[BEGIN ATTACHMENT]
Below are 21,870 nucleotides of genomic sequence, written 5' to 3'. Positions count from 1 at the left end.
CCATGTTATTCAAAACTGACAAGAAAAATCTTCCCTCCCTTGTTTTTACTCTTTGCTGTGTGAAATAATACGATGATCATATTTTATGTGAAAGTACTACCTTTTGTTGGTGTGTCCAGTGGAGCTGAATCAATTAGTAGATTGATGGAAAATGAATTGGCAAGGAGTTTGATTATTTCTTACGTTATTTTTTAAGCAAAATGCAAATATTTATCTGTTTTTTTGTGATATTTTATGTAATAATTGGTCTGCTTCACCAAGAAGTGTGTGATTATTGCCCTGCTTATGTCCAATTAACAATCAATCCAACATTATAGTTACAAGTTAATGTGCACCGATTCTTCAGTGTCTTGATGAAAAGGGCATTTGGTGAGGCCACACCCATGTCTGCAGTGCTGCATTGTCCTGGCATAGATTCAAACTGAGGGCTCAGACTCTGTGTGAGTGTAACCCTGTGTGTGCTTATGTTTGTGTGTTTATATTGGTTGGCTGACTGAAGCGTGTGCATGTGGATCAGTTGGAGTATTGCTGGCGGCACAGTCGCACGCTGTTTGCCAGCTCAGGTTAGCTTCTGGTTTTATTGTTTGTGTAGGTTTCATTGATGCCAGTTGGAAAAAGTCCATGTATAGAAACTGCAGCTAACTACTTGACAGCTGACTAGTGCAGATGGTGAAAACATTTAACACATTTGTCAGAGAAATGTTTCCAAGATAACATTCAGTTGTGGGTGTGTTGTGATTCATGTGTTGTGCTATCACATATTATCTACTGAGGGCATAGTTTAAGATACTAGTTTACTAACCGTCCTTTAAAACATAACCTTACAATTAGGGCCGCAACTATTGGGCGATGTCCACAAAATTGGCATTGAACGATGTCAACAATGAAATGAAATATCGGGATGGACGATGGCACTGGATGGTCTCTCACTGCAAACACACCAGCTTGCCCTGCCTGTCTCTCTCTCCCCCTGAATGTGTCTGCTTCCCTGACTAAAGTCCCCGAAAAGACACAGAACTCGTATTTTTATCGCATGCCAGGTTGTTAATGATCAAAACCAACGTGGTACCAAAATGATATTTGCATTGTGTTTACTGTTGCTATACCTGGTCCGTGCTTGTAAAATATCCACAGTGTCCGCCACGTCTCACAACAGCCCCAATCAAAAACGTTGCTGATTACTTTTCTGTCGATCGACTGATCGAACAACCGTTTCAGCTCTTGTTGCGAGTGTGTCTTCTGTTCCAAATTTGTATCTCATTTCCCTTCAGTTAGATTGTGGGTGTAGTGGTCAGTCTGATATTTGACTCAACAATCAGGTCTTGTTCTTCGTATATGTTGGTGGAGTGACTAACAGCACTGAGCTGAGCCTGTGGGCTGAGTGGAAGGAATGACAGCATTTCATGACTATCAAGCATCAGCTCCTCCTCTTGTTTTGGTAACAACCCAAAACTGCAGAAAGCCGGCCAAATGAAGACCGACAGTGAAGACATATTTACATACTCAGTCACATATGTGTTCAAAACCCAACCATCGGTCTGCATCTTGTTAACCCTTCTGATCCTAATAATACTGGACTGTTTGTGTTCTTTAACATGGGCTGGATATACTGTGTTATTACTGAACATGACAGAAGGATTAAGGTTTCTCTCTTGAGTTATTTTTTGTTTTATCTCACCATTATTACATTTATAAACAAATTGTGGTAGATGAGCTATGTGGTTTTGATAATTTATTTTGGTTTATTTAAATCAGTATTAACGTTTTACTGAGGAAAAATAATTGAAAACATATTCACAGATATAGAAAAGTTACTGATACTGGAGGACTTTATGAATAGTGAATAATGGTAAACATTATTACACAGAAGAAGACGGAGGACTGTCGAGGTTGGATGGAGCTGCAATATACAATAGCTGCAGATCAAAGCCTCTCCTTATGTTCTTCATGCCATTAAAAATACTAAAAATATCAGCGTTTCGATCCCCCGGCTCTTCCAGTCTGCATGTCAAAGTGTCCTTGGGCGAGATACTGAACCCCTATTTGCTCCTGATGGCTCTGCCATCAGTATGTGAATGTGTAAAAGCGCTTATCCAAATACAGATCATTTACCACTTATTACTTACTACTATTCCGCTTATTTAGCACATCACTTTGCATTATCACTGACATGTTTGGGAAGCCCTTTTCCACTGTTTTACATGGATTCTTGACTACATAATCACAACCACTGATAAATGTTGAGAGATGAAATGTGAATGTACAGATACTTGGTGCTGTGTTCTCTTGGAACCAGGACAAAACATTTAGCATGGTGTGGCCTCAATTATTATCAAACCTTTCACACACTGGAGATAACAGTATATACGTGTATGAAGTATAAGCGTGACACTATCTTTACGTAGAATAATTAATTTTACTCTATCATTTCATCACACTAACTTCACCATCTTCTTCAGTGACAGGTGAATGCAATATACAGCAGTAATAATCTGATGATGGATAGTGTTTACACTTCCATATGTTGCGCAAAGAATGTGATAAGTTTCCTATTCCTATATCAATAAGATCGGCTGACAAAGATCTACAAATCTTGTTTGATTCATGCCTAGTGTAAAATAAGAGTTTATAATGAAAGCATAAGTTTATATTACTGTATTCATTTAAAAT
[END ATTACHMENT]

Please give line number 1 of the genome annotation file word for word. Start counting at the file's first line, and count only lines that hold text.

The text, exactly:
Below are 21,870 nucleotides of genomic sequence, written 5' to 3'. Positions count from 1 at the left end.